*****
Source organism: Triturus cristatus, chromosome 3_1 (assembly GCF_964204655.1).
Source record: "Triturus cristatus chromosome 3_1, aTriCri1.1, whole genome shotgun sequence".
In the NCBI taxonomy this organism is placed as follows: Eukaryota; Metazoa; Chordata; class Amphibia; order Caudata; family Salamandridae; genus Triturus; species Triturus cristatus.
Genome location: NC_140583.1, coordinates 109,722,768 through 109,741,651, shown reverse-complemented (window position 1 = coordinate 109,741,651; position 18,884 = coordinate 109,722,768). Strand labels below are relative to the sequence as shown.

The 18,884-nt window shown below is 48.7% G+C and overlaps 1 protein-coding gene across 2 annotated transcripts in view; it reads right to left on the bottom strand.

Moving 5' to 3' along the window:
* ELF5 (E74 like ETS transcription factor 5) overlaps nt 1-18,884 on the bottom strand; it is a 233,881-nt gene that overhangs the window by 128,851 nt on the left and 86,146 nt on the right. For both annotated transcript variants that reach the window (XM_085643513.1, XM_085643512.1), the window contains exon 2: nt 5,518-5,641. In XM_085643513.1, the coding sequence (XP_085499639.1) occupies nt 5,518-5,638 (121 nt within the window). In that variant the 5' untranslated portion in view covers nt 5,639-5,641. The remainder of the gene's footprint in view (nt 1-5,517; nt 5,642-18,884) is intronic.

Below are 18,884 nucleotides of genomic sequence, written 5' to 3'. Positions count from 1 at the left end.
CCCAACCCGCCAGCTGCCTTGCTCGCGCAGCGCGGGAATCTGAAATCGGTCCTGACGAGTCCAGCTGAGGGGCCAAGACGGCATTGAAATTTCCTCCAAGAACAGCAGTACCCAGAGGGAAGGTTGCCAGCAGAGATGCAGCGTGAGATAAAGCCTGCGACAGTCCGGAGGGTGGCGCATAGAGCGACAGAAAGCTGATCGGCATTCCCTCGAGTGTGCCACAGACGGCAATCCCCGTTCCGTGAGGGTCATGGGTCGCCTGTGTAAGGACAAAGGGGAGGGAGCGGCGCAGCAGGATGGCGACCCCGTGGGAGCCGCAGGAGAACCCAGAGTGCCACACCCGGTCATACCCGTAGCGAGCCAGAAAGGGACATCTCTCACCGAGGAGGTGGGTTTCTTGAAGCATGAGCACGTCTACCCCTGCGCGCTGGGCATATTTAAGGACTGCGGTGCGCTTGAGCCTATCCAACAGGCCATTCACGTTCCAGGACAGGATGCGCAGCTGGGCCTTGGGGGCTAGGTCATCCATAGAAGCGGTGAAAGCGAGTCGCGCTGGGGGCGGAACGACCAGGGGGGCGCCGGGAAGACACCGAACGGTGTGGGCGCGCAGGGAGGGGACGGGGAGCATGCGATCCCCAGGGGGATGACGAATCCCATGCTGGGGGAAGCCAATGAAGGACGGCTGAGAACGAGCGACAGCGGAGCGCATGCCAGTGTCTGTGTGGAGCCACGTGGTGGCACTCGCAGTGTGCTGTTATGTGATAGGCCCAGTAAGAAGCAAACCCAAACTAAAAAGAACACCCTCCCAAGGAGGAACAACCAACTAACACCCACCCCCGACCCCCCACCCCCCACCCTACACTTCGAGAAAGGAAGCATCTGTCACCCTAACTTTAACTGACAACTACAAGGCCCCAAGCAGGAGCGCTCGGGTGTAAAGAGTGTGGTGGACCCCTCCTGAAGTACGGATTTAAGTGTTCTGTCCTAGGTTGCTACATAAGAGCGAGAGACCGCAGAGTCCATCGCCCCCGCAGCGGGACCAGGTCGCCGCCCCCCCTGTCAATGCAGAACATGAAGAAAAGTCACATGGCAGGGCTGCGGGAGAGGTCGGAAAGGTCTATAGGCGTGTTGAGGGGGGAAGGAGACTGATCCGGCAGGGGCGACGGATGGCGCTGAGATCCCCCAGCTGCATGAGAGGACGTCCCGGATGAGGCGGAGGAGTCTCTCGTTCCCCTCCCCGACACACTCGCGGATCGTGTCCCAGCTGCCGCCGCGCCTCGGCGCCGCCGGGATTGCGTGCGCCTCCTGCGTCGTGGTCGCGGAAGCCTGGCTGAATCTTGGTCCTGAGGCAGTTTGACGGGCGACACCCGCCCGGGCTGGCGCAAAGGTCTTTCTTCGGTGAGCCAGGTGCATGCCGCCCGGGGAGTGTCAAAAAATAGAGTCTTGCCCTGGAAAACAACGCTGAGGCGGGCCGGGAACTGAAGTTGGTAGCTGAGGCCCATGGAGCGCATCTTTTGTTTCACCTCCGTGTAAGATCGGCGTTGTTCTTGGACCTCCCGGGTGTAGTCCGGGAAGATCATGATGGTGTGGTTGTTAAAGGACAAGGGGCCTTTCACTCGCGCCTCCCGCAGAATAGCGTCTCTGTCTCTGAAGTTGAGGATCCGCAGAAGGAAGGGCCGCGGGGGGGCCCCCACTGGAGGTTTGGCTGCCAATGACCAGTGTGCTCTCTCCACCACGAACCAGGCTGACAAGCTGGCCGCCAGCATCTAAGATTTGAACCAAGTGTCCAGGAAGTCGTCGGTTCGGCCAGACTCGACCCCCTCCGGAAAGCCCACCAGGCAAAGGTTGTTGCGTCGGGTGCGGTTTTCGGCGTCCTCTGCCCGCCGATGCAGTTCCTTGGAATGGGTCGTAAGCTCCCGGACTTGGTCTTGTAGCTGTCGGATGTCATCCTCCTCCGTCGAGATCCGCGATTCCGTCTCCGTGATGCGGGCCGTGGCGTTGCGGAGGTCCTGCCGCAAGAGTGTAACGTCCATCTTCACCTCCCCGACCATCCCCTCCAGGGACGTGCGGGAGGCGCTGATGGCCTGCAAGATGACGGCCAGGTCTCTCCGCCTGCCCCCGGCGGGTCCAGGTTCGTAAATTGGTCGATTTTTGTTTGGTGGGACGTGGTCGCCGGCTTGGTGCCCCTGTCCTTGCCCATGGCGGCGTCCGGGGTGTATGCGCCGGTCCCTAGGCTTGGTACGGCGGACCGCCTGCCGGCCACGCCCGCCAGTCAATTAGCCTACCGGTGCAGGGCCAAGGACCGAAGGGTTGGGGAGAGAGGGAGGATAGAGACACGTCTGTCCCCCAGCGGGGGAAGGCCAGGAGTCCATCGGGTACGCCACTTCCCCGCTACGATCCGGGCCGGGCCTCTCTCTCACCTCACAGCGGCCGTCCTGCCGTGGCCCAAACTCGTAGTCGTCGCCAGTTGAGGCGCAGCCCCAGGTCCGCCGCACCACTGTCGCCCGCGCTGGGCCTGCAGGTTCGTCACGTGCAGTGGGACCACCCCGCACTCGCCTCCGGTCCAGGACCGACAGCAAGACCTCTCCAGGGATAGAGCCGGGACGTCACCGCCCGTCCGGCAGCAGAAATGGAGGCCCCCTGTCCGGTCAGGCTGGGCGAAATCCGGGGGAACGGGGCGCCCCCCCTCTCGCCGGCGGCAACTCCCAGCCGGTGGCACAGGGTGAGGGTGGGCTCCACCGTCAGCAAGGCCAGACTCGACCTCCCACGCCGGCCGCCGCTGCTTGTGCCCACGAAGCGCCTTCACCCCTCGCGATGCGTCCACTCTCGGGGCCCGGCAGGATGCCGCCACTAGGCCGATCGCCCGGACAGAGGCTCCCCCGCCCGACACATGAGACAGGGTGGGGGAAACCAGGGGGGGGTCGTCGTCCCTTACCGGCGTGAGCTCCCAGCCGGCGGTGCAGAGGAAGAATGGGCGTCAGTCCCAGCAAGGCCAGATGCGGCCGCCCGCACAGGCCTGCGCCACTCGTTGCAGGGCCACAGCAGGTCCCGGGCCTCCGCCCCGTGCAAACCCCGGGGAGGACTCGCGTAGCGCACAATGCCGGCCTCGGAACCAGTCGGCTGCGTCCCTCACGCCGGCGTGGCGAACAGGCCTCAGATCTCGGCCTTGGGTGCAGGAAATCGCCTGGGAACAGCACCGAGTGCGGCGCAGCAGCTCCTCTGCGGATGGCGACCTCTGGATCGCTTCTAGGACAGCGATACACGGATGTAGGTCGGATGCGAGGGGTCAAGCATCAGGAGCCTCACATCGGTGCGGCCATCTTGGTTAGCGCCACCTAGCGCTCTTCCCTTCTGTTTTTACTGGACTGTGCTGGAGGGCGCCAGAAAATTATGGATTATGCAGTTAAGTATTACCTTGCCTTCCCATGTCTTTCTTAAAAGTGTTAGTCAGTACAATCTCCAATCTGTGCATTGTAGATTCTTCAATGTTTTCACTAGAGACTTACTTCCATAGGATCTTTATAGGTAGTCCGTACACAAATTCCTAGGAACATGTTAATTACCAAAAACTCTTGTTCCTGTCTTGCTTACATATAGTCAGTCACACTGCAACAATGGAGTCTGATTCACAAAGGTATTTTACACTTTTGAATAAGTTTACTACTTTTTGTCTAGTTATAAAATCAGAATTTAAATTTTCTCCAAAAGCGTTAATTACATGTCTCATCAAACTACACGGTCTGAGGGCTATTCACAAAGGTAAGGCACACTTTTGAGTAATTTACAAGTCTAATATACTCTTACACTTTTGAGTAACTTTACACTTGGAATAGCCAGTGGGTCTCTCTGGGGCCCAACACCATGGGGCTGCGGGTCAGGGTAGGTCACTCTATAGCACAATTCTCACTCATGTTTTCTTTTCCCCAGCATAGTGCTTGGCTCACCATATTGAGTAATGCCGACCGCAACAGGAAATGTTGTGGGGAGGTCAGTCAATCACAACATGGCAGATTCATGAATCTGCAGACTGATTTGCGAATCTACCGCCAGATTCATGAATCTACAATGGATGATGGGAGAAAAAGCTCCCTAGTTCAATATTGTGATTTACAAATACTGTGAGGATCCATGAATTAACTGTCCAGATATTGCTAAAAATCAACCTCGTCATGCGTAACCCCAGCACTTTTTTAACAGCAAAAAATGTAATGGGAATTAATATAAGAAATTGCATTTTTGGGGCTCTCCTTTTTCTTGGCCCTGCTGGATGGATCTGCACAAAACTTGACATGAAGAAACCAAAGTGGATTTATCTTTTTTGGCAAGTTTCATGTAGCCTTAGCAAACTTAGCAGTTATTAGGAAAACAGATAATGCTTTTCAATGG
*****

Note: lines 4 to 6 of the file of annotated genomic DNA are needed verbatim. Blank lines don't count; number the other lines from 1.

Genome location: NC_140583.1, coordinates 109,722,768 through 109,741,651, shown reverse-complemented (window position 1 = coordinate 109,741,651; position 18,884 = coordinate 109,722,768). Strand labels below are relative to the sequence as shown.

The 18,884-nt window shown below is 48.7% G+C and overlaps 1 protein-coding gene across 2 annotated transcripts in view; it reads right to left on the bottom strand.

Moving 5' to 3' along the window: